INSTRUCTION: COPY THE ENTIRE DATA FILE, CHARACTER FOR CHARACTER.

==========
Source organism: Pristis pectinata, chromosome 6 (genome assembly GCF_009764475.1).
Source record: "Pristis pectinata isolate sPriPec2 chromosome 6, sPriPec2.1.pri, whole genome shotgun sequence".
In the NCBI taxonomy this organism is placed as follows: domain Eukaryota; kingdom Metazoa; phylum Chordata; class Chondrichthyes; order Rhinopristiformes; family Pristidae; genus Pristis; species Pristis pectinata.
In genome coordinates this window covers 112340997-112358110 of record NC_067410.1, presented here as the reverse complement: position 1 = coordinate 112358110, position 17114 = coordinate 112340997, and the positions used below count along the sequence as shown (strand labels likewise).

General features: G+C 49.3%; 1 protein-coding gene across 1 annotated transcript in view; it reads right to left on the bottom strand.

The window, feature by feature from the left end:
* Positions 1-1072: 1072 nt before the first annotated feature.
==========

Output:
Source organism: Pristis pectinata, chromosome 6 (genome assembly GCF_009764475.1).
Source record: "Pristis pectinata isolate sPriPec2 chromosome 6, sPriPec2.1.pri, whole genome shotgun sequence".
In the NCBI taxonomy this organism is placed as follows: domain Eukaryota; kingdom Metazoa; phylum Chordata; class Chondrichthyes; order Rhinopristiformes; family Pristidae; genus Pristis; species Pristis pectinata.
In genome coordinates this window covers 112340997-112358110 of record NC_067410.1, presented here as the reverse complement: position 1 = coordinate 112358110, position 17114 = coordinate 112340997, and the positions used below count along the sequence as shown (strand labels likewise).

General features: G+C 49.3%; 1 protein-coding gene across 1 annotated transcript in view; it reads right to left on the bottom strand.

The window, feature by feature from the left end:
* Positions 1-1072: 1072 nt before the first annotated feature.